Obviously, I loved the movie.  Having never been anything but a horror fan, I cannot say it will suit everyones' tastes.  The film is so over-the-top that the outrageous gore becomes less and less shocking.  The timid viewer may want to shy away from this masterpiece.  Anyone with even the slightest curiosity should seek this movie out.

Video
The presentation of Re-Animator has never been better.  The transfer here is THX certified and it shows.  It comes in 1.85:1 anamorphic widescreen.  There are a few scenes where the picture quality is less impressive than others, but this is due solely to production values and cheap film stock rather than the transfer.  The colors and contrast are infinitely better than any VHS copy of this film.  I saw no noticeable edge enhancement and found the quality to be absolutely the best possible for this movie.  Re-Animator never has and never will look better!

It will hurt because it GLOWS!
Audio
Included on this disc is both a DTS track and a Dolby Digital 5.1 track.  While the DTS sends more to the bass and, overall, has a richer sound, both preserve the original sound effects.  What this means is, most all the sound effects are mono and the rear channels are used almost exclusively to enrich the music.  In fact, there is even a Dolby Digital 5.1 music only track.  I found both full sound mix tracks very, very good.  As stated before, instead of creating new sound effects that, in most cases, would not fit accordingly, the original effects are preserved and used well.

Extras
Where to begin?!  This is a Re-Animator fan’s dream!  I’m going to start with what is usually one of my favorite special features: the audio commentaries.  First, we have a commentary from the first time director Stuart Gordon. Gordon sounds very sophisticated (he has a theater background) and provides the viewer with much information.  Secondly, we have a group commentary that includes: Jeffery Combs, Bruce Abbott, Barbara Crampton, Robert Sampson and producer Brian Yuzna.  This group’s commentary is a joy to listen to as they recall how they became involved with the project, the behind the scenes goodies, and reactions their friends and family (and audiences worldwide) had upon the movie’s release.  This commentary is the reason why they make commentaries.  There is much to be learned and it’s extremely fun to listen to.  It truly is one of the best I have heard.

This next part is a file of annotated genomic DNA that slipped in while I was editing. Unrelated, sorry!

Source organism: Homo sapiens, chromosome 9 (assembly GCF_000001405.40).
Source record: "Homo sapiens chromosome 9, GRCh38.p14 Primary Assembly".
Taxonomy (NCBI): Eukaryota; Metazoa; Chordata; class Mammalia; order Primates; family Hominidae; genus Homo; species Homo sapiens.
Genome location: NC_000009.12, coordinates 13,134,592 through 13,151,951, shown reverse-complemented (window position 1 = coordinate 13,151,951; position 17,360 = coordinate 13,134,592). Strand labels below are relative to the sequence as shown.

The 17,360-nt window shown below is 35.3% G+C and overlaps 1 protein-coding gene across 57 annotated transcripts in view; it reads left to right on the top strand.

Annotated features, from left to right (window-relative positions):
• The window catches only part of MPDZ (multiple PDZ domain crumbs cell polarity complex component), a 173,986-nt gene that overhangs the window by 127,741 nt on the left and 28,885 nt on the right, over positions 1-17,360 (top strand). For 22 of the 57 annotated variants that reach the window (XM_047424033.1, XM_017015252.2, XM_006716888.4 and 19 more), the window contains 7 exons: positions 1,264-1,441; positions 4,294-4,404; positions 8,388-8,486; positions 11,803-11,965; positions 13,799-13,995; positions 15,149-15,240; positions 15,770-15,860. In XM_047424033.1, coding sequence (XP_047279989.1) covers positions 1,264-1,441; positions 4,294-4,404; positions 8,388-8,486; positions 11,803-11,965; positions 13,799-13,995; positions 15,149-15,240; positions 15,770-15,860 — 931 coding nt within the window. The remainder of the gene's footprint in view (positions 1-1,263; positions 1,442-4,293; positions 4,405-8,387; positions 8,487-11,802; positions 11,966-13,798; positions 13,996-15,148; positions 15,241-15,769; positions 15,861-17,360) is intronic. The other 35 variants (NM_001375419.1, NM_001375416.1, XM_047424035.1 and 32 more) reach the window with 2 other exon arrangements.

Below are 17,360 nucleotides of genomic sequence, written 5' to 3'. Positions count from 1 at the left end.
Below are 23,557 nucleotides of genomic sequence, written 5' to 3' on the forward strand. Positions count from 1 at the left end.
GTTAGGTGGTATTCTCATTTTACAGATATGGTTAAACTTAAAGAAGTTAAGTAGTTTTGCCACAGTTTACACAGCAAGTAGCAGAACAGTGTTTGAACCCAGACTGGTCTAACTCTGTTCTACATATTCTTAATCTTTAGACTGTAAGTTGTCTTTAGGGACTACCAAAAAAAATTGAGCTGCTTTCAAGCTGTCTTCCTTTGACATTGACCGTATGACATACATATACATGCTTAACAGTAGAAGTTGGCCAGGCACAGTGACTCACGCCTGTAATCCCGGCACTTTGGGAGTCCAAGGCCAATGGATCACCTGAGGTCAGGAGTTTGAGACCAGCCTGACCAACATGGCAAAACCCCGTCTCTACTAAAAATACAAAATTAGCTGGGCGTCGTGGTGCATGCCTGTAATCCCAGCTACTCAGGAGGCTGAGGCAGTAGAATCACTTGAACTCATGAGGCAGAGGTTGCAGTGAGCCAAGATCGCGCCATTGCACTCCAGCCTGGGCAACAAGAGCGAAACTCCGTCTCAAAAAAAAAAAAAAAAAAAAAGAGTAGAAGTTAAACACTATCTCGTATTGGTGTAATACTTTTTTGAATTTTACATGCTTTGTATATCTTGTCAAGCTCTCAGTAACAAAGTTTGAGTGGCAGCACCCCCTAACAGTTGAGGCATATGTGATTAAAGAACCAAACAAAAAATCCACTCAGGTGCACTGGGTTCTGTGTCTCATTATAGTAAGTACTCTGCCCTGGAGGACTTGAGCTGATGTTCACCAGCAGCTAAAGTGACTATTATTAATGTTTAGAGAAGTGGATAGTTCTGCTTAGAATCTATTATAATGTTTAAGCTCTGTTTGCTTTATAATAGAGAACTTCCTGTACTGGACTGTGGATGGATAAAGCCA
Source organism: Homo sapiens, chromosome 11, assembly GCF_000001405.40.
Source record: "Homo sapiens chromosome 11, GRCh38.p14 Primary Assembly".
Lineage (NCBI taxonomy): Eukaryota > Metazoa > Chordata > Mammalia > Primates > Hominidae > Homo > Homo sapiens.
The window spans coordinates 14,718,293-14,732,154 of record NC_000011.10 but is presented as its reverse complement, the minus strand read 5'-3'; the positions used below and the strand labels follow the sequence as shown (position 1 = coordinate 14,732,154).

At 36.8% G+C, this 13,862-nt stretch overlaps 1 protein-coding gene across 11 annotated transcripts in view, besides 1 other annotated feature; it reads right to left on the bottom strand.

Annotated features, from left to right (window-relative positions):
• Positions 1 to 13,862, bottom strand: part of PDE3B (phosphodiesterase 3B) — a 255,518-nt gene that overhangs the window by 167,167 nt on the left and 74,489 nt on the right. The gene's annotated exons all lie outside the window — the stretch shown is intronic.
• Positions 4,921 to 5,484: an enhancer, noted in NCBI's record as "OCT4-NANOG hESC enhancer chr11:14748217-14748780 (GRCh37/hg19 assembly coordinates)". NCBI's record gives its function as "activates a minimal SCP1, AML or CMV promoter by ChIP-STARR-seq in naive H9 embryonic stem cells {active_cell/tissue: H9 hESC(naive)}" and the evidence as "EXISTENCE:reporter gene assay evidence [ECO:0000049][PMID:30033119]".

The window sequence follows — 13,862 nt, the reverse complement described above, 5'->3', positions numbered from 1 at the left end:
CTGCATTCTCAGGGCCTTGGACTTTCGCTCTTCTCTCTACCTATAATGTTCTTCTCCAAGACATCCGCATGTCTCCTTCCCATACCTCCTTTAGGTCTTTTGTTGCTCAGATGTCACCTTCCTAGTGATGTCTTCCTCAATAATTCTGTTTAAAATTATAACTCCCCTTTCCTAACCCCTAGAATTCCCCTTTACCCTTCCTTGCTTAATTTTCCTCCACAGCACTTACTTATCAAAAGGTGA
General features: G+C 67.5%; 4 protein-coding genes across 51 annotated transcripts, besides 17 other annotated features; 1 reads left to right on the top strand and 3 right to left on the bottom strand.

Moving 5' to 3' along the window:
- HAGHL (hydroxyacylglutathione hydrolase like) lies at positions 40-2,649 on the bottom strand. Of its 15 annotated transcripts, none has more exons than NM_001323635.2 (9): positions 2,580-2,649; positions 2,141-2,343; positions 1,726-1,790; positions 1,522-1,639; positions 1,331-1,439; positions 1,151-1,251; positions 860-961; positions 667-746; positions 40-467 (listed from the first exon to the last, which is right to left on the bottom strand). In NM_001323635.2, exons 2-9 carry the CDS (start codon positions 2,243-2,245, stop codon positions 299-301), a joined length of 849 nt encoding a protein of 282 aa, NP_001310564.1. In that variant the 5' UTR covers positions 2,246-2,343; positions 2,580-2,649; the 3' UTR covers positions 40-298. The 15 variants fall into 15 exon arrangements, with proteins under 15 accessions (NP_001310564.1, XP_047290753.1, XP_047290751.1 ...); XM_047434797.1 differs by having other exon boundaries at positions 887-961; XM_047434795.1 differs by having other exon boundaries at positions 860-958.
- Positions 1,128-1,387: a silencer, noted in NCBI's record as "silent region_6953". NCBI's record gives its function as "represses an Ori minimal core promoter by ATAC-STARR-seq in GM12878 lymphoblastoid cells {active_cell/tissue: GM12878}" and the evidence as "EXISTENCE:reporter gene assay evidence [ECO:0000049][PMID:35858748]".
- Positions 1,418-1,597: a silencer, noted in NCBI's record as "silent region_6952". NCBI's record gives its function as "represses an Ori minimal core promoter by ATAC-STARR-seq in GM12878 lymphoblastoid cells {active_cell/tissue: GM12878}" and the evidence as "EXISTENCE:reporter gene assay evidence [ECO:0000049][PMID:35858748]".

There is no need to explain each and every extended scene on this disc.  It is better to say just this: most of these scenes were trimmed because they either were too becoming too wordy or began to focus on a subplot that was ultimately cut from the film.  The subplot involved Dr. Hill being able to hypnotize others.  It was interesting to see these scenes once, but it was wise to leave these pieces on the cutting room floor.  The deleted scene involves a dream sequence that does everything but spell the ending out way too early in the film.  Foreshadowing is fine, but this scene, while appealing, gives too much away.